So, why try to get into academia? Gerritsen spelled out some good reasons: because it can be very satisfying and because there is more personal freedom and recognition than in the industry.

Innate Ability in Math

Gerritsen ran in open doors for me with her statements about the non-sense of assuming an innate ability in math. I totally agree. There is an unfounded and damaging widespread believe, especially in the wider public, that "Mathematics is a matter of talent". My own take on this is rather simplistic: we humans all have comparable hardware. The evidence is that all brains have comparable physiological structure. It is not that one person has a 4GHz CPU and a high end graphics card and the other person only runs on an Atom processor and built in GPU. The number of neurons, etc are comparable for all humans. So, what makes the difference in abilities which can be of several orders of magnitude? Here is my answer:

It is the operating system in your brain which matters most. And as the operating system is software, it can be replaced or improved.

[A thought which came October 5 while running: But there are the physical difference like in running; an Usain Bolt has a much better body than me, longer legs for example which I can not change with training. Yes, but he is only twice as fast as me! A factor 2 in intellectual abilities is nothing. What we experience when comparing different mathematicians is that there are ability gaps of several orders of magnitude (meaning power strength ratios). I would estimate (without false humility) that there are mathematicians who can process and work 100 times better and faster than me. This can never be explained by "brain power" or "nerve transport speed". A brain researcher would tell that it is not the number of neurons or size of the brain but the connectivity which matters. But they also would tell that this connectivity is not built-in but can appear through training. So, my simplistic assessment has some merit. And it is something which makes me believe that everybody could achieve something like Euler - in principle. That brings me to Zwicky.] This key idea is maybe best implicitly stressed by Fritz Zwicky one of my personal scientific heroes. Zwicky especially wrote a book with the title "Everybody a genius!" and developed strategies for creativity (his method was called morphology).
What is the analogue of the operating system when thinking? It is the way to organize tasks, to learn, to remember, to make connections, to place knowledge, to manage time to set priorities (these are all things which an operating system in a compute manages too). I know that I myself have not found the best operating system yet but some successful mathematicians have. It is not that they were born smarter. No, they have managed on a meta level to work better and to process abstract information better. Now, if this operating system has been put in place (possibly with the help of teachers, parents, education, training and improvement), then learning works better. Replacing the operating system can make work more productive and more organized. I myself still keep tweaking the operating system both in my computers as well as in my brain. Nowadays, it is especially important to have a good, stable operating system on a computer as computers allow organization. Now, there are operating systems which slow you down, interfere with you, try to be smart or change paradigms all the time, keep you in the dark about what the system is doing. And then there are operating systems, where productivity essentially goes by itself because the system does not mess with you. Here is a picture from 2002 and Here is a picture from 2017. I have not changed anything substantial about the computer operating systems (OS X and Linux), only that the Hardware has become more powerful. An operating system is best if you don't have to think about it any more and you can keep workflows for decades. [Update October 5: For myself, I can identify several key decisions which helped me and immediately increased my mathematical performance. Here are three: 1: keeping a diary with ideas (starting middle school) This made me more creative. 2: reading Polya's book on solving problems (High school) This increased my math grade by a full grade. 3: learning the Unix way to work (College). The Unix philosophy, the idea of "simplicity, clarity and generality" clicked for me immediately. I'm sure more successful mathematicians than me have figured out many more of such key epiphanies. It is not that they were born smarter. And key epiphanies also apply on the Meta level, when thinking about the process of solving problems. It is not by accident that a good mathematician like George Polya or Terry Tao also wrote about solving problems. ]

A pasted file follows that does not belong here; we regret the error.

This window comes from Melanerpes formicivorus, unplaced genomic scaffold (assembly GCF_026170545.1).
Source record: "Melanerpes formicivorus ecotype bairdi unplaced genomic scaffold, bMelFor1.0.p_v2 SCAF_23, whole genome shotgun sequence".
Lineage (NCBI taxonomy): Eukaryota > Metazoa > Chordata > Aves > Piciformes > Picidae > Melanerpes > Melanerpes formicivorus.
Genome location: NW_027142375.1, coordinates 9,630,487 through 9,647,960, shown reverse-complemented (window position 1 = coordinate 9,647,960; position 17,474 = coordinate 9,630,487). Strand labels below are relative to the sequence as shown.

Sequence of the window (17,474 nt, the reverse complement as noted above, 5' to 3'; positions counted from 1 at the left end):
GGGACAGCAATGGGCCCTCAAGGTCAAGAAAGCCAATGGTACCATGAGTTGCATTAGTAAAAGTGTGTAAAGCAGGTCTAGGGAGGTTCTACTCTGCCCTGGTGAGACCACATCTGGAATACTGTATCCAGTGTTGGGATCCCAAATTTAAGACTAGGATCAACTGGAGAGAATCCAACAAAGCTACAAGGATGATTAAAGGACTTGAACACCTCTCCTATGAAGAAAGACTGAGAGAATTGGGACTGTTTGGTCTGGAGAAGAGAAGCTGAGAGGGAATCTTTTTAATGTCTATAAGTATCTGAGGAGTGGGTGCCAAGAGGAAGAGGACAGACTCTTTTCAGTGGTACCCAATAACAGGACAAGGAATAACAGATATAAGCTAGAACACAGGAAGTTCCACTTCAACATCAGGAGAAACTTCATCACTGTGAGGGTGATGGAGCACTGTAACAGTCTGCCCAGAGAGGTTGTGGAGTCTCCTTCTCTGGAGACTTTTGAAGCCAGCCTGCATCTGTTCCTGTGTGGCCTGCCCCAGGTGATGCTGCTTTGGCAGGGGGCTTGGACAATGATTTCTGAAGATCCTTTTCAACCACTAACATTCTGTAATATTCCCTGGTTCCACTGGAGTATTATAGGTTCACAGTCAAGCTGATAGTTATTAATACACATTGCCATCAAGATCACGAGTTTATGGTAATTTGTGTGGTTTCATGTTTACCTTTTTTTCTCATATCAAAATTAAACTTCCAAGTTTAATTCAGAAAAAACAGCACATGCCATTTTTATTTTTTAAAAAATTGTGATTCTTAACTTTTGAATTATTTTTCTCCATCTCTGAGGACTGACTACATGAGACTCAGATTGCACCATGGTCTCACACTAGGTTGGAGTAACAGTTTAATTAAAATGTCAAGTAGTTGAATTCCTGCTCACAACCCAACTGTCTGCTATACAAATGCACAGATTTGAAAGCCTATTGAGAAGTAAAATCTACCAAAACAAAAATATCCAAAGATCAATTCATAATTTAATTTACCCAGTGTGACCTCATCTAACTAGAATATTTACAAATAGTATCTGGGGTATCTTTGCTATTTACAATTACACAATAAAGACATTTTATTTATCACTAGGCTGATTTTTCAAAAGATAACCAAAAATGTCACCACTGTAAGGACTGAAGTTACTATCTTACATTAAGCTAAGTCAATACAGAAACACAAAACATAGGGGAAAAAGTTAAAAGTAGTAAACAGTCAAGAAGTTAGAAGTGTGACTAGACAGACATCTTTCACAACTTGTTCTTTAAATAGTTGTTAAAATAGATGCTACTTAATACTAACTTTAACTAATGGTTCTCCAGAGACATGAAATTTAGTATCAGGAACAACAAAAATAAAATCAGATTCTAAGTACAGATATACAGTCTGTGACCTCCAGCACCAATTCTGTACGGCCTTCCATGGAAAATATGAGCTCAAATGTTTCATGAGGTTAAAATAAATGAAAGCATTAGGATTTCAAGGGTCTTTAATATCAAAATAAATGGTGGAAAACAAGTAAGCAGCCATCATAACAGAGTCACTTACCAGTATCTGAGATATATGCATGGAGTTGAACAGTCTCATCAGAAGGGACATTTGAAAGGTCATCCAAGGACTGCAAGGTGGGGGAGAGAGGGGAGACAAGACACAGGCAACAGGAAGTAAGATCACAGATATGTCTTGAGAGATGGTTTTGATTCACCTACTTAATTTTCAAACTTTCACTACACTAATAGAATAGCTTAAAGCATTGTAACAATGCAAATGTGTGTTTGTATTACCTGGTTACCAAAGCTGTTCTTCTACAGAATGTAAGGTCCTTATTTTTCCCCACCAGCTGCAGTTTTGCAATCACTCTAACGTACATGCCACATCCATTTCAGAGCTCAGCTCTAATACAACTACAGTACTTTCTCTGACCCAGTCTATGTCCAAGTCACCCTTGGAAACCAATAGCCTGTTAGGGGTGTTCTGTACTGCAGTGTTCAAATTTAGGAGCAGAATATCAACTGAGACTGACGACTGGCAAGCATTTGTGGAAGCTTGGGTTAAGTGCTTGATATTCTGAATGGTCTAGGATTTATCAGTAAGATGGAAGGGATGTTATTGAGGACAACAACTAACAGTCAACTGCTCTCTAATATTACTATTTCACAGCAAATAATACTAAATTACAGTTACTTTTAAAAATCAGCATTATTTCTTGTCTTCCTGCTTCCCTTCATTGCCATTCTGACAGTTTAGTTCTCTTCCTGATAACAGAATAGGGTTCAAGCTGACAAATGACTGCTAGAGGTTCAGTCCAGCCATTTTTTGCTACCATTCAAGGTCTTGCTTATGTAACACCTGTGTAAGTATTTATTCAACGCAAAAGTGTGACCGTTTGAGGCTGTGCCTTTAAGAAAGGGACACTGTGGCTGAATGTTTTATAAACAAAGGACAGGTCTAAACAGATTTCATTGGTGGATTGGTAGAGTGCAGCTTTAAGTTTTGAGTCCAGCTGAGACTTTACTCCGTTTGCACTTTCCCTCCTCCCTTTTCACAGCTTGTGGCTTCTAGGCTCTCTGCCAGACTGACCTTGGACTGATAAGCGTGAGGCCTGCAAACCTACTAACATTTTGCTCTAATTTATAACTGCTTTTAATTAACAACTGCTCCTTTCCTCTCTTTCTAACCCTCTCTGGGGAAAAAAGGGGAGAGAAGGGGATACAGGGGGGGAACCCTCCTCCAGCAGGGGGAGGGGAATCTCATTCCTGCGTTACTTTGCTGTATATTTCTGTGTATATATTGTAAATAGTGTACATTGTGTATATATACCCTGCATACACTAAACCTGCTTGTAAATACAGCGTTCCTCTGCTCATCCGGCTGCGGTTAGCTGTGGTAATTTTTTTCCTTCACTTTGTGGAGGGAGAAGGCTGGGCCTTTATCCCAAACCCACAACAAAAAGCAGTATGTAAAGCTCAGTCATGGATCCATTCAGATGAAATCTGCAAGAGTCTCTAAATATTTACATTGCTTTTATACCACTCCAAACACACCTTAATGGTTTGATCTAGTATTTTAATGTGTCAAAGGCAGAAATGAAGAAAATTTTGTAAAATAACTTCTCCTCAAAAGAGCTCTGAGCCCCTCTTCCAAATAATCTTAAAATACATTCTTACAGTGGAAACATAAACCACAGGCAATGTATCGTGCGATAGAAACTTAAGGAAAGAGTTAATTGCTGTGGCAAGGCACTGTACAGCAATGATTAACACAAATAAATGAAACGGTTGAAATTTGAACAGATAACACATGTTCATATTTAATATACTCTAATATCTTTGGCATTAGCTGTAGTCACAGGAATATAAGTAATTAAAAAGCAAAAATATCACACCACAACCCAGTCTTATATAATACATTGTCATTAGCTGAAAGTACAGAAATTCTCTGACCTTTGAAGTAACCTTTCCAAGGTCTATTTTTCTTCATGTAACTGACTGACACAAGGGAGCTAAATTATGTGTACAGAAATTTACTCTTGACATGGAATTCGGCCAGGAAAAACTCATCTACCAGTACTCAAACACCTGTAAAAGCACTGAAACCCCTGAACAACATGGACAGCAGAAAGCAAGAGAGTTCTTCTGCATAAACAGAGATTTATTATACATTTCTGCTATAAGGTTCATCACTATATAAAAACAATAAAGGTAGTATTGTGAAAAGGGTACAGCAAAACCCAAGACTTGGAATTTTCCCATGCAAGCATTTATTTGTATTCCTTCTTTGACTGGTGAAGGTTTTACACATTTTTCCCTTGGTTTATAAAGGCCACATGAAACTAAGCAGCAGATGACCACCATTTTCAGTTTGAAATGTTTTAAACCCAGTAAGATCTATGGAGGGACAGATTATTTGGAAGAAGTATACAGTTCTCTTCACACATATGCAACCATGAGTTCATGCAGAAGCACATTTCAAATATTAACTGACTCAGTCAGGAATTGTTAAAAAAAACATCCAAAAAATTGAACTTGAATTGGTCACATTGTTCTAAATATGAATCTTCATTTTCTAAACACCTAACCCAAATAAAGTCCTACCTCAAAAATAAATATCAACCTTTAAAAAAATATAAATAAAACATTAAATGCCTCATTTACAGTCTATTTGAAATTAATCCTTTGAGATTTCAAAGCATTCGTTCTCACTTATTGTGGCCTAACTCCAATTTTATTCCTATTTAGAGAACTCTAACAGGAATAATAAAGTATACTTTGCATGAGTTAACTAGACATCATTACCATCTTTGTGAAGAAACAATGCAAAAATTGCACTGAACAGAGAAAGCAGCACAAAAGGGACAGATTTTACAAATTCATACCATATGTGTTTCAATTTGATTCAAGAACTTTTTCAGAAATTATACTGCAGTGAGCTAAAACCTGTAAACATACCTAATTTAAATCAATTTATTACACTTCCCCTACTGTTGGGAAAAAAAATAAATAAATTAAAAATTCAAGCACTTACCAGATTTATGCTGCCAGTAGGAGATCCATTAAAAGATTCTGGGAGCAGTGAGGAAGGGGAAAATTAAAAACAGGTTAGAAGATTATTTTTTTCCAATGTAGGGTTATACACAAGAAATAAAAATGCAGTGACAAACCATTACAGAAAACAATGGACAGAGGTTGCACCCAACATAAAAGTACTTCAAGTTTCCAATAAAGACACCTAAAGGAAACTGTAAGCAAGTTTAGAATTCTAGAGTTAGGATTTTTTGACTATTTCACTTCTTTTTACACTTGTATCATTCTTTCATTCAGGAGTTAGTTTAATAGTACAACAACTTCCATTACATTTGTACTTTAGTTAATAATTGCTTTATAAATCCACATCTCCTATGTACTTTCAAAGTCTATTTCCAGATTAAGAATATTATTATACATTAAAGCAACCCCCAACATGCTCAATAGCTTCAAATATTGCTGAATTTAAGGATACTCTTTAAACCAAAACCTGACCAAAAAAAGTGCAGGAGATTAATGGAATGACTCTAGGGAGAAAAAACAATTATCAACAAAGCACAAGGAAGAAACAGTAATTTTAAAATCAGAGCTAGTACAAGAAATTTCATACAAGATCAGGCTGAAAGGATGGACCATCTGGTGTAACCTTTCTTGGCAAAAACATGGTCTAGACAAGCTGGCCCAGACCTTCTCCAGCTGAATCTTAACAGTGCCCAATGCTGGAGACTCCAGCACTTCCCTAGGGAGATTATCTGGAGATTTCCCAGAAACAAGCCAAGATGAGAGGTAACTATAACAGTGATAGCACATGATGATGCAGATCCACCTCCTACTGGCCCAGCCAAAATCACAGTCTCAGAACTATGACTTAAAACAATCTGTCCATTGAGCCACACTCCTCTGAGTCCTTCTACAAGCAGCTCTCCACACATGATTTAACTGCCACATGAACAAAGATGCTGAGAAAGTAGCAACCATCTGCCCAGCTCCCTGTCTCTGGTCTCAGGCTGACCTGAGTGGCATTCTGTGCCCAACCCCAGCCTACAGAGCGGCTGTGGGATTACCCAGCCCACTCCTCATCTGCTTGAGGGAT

Still, the nagging question remains: "I'm I a fake?". By the way, in that movie "Impostor" from which the above clip is taken, the hero himself does not know the answer. I don't give it away.